He and his mother made a good team. As a scientist, she provided wise counsel on the risks and her caution balanced his natural optimism. He says: “Scientists want evidence for everything and can be very risk averse.” Ultimately, they agreed that her job would be to tell him all the things that could go wrong and he would decide whether these were risks he wanted to take.

Eventually, the forensics business led to a second business - Kulpa. Simon had observed that there were areas of forensic science that worked well and attracted investment in their investigation – murder or arson, for example. However, ‘volume’ crime was a problem. There were 12 million crimes committed each year, with a prosecution rate of less than 5%. Much of it goes unreported, particularly for domestic abuse and sexual offences, and often cases can’t proceed because of evidential difficulties.

It was clear that there were problems with evidence collection and even where it was collected, the quality of that evidence. Simon thought he could create a technology solution. By 2020, he had funding in place and built Kulpa to solve this evidence problem. It is an app that allows individuals to capture evidence of a crime securely. The app ensures this evidence is correctly gathered and stores all the right meta data so that it is legally admissible has evidential weight in court. The app can also be used for civil cases such as work disputes and divorce.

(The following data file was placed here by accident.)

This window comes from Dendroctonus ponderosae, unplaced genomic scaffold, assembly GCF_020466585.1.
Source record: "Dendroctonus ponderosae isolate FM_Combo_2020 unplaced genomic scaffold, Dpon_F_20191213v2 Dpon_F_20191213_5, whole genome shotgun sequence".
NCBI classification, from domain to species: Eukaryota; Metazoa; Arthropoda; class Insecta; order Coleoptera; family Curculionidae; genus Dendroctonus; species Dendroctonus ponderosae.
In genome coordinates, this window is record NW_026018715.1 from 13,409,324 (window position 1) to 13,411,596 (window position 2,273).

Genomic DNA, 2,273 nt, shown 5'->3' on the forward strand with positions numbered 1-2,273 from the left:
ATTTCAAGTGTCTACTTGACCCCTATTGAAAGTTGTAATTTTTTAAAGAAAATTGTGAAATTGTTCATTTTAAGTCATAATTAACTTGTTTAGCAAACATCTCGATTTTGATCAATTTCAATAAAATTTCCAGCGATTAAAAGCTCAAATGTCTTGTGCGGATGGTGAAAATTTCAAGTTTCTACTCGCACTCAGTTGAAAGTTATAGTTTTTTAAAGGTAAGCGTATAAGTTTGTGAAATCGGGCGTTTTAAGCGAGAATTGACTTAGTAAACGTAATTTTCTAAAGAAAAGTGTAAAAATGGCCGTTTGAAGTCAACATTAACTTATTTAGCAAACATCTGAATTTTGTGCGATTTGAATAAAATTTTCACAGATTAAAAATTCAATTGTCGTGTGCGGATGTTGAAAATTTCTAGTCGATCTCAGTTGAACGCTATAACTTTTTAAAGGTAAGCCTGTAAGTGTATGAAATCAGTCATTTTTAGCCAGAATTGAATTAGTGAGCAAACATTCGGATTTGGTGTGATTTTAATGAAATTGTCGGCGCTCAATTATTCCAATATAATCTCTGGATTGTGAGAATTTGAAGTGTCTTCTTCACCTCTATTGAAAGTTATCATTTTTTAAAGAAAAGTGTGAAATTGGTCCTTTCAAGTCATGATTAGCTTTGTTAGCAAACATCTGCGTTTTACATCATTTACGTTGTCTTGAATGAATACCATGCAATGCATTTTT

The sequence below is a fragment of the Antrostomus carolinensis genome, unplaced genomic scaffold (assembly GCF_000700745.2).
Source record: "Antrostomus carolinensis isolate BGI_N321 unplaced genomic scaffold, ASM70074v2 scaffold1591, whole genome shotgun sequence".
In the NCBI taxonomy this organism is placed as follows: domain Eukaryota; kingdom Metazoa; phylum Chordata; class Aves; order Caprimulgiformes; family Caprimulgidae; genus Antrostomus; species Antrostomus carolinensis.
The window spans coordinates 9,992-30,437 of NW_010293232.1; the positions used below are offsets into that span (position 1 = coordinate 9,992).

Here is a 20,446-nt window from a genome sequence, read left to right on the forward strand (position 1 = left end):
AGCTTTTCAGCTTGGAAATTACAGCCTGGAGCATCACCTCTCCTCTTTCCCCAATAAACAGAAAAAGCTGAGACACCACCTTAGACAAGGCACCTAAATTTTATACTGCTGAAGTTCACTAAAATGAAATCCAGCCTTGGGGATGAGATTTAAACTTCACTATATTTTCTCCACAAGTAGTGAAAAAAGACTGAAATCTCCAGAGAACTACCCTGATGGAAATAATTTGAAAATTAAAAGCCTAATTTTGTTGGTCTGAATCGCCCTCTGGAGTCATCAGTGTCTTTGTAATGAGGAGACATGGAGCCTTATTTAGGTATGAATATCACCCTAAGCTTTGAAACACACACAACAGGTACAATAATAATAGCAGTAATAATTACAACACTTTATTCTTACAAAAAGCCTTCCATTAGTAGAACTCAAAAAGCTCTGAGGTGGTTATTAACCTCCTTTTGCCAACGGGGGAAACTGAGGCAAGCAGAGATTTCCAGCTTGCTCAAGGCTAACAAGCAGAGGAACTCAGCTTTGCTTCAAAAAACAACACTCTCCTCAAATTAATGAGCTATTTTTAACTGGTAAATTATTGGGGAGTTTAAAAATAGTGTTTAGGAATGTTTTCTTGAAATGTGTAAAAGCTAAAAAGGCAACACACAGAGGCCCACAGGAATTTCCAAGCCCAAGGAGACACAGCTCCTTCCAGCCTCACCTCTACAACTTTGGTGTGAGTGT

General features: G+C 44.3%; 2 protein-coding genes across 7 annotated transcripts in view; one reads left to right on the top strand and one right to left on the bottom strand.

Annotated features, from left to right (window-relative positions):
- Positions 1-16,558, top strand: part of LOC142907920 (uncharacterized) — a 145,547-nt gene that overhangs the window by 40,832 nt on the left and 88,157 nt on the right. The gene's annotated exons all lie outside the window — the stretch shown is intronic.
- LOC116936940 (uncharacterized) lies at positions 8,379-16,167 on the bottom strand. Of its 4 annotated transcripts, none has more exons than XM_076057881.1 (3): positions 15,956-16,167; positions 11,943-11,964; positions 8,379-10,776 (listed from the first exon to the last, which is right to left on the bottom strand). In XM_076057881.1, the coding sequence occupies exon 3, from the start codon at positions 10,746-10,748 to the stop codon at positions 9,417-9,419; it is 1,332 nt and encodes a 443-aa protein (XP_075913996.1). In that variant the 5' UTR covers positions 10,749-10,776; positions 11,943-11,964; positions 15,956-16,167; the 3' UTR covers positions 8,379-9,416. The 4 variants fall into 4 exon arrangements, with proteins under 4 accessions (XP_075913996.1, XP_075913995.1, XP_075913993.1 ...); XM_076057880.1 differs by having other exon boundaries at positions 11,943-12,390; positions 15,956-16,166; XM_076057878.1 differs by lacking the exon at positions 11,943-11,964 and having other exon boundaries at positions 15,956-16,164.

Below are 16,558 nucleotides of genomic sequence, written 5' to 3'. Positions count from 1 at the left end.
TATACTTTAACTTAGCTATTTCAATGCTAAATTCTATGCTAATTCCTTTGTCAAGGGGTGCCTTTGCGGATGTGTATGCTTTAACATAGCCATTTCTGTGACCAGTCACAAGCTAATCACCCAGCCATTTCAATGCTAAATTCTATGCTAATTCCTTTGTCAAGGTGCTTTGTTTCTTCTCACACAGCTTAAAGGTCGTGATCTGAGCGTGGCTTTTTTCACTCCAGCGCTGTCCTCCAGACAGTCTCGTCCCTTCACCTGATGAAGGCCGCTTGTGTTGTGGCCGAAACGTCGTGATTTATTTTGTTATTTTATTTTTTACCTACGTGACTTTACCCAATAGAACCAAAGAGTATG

The future for Simon Franc and the app

There have been challenges. Simon says: “I didn’t factor in the public sector angle. The wheels move very slowly and there are real complexities to their IT systems. That said, we’re building engagement from police forces. There should now be no barrier for people to present policing with authenticated evidence in a ready-made bundle.”

The app is in its early stages but building momentum. Ultimately, it should be able to deliver better policing outcomes, using fewer resources. Simon admits that it’s much easier to create a business to do something better than to start from scratch, but that the potential for the app to change lives was too big to ignore. “If you have something that can change lives, improve society, and and reduce crime, then you’ve got to give it a go.”

“Because it’s the first of its kind, I’ve come up against a lot of opposition. There is a general scepticism of new technology. It’s a longer journey than for the forensics business, but you can’t give up if you really believe in it.”
Simon Franc

What has he learned?

From the conversations with his mother, he realised that there can never be zero risk: “A lot of people let risk paralyse them. That way, no-one would ever be helped. Lots of people have given me inspiration and advice over the years and I like to learn as much as possible from other people. Ultimately, I really want to make a difference to people’s lives. Business people have so much potential to do that.”